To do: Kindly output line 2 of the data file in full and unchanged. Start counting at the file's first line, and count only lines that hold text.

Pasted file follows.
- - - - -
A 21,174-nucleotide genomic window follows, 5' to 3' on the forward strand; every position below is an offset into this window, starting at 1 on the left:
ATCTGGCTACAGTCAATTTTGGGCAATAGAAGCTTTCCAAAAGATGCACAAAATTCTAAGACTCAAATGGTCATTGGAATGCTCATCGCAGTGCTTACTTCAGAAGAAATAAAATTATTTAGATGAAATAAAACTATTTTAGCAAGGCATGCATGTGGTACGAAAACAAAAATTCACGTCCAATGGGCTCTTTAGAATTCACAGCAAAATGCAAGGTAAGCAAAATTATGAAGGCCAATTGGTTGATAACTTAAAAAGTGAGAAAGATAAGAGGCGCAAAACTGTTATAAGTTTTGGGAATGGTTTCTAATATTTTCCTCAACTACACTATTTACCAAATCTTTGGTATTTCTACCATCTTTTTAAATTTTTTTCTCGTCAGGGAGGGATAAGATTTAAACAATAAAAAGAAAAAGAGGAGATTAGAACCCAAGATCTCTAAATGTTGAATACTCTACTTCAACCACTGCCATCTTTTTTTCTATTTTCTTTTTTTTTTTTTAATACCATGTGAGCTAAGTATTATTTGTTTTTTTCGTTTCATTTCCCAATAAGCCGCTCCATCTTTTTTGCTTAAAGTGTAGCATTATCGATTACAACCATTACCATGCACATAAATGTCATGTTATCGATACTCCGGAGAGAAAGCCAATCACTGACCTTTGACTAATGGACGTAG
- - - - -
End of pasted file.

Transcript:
ATCTGGCTACAGTCAATTTTGGGCAATAGAAGCTTTCCAAAAGATGCACAAAATTCTAAGACTCAAATGGTCATTGGAATGCTCATCGCAGTGCTTACTTCAGAAGAAATAAAATTATTTAGATGAAATAAAACTATTTTAGCAAGGCATGCATGTGGTACGAAAACAAAAATTCACGTCCAATGGGCTCTTTAGAATTCACAGCAAAATGCAAGGTAAGCAAAATTATGAAGGCCAATTGGTTGATAACTTAAAAAGTGAGAAAGATAAGAGGCGCAAAACTGTTATAAGTTTTGGGAATGGTTTCTAATATTTTCCTCAACTACACTATTTACCAAATCTTTGGTATTTCTACCATCTTTTTAAATTTTTTTCTCGTCAGGGAGGGATAAGATTTAAACAATAAAAAGAAAAAGAGGAGATTAGAACCCAAGATCTCTAAATGTTGAATACTCTACTTCAACCACTGCCATCTTTTTTTCTATTTTCTTTTTTTTTTTTTAATACCATGTGAGCTAAGTATTATTTGTTTTTTTCGTTTCATTTCCCAATAAGCCGCTCCATCTTTTTTGCTTAAAGTGTAGCATTATCGATTACAACCATTACCATGCACATAAATGTCATGTTATCGATACTCCGGAGAGAAAGCCAATCACTGACCTTTGACTAATGGACGTAG